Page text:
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New York Stock Exchange and Nasdaq Relax Certain Continued Listing Requirements

By James Jolley, Heyward Armstrong, Amy Batten and Davis Fussell
04.29.2020

Update: Following the original issuance of this alert, The Nasdaq Stock Market LLC and the New York Stock Exchange have proposed rule changes to provide additional flexibility to public companies in light of the coronavirus (COVID-19) pandemic. Each of these proposed rule changes was declared immediately effective by the Securities and Exchange Commission. We have updated this alert in footnotes 1, 2, and 3 with respect to the application of these rules.

Reacting to the current market uncertainty and volatility caused by the coronavirus (COVID-19) pandemic, the New York Stock Exchange (NYSE) and The Nasdaq Stock Market LLC (Nasdaq) have implemented several temporary rule changes that have been approved by the Securities and Exchange Commission (SEC) to provide temporary relief to companies listed on these exchanges that have fallen out of compliance with various continued listing requirements. The temporary rule changes suspend certain continued listing requirements of each exchange, affording listed companies additional time to regain compliance with the applicable continued listing requirements. In general, the relief provided by each exchange is similar, but there are important differences that listed companies should bear in mind. This alert provides a summary of each Nasdaq Rule and NYSE Rule that has been temporarily suspended, the time period for such suspension and key takeaways and reminders for listed companies.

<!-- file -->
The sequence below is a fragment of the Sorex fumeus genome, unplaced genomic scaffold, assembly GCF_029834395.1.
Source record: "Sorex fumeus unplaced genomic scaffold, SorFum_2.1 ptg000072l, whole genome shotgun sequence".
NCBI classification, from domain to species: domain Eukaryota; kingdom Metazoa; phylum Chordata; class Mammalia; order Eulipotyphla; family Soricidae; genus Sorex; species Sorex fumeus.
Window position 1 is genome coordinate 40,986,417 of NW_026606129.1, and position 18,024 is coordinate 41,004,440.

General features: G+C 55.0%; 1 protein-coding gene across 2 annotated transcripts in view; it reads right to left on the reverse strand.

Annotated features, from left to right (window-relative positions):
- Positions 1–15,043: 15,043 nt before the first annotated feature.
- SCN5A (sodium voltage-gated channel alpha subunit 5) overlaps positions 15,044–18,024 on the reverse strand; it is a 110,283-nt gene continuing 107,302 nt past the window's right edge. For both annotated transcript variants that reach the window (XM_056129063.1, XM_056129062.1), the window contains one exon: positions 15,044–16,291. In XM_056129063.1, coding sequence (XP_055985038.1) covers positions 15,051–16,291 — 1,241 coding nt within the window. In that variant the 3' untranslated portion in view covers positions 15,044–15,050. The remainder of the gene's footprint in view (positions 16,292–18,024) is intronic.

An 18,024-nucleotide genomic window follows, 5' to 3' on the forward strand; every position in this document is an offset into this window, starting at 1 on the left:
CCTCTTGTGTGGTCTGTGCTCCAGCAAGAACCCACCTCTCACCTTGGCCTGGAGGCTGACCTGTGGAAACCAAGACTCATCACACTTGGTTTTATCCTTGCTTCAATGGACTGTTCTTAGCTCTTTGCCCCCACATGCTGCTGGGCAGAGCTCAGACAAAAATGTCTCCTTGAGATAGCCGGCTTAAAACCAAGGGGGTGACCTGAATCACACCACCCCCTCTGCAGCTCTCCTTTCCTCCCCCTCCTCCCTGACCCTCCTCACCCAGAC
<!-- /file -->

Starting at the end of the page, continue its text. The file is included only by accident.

Minimum Bid/Closing Price 

Nasdaq 

  • Requirement: All Nasdaq-listed companies must maintain a minimum bid price of $1.00/share for all listed securities (Nasdaq Rules 5450(a)(1), 5460(a)(3), 5550(a)(2) and 5555(a)(1)).
  • Status: Compliance period tolled through June 30, 2020, subject to Nasdaq’s recently approved rule expediting delisting under certain circumstances.[1] 

NYSE 

  • Requirement: All NYSE-listed companies must maintain an average closing price of at least $1.00/share for all common and capital stock (NYSE Rule 802.01C).
  • Status: Compliance period tolled through June 30, 2020. 

Takeaway 

Listed companies that were already below $1.00/share before the onset of the COVID-19 pandemic may still want to consider taking appropriate steps to obtain shareholder approval for a reverse stock split in connection with other matters for which the company may be seeking shareholder approval. 

Market Value/Capitalization 

Nasdaq 

  • Requirement: Companies listed on the Nasdaq Global and Global Select Markets must maintain a minimum market value of publicly held shares (MVPHS) for their primary equity securities of either $5 million (Nasdaq Rule 5450(b)(1)(C) (as one of the requirements for meeting the continued listing standards equity standard)) or $15 million (Nasdaq Rule 5450(b)(2)(C) (as one of the requirements for meeting the continued listing standards market value standard) and Nasdaq Rule 5450(b)(3)(C) (as one of the requirements for meeting the continued listing standards total assets/total revenue standard)) and for their other classes of listed securities of $1,000,000 (Nasdaq Rule 5460(a)(2)). Companies listed on the Nasdaq Capital Market must maintain a minimum market value of publicly held shares for all of their listed securities of $1 million (Nasdaq Rules 5550(a)(5) and 5555(a)(4)).
  • Status: Compliance period tolled through June 30, 2020. 

NYSE 

  • Requirement: Public companies listed on the NYSE generally must maintain an average global market capitalization of at least $15 million or be subject to immediate delisting (NYSE Listing Rule 802.01B). Companies with less than $50 million in shareholders’ equity generally must maintain an average global market capitalization of at least $50 million (NYSE Listing Rule 802.01B).
  • Status: Compliance periods tolled through June 30, 2020. 

Reminder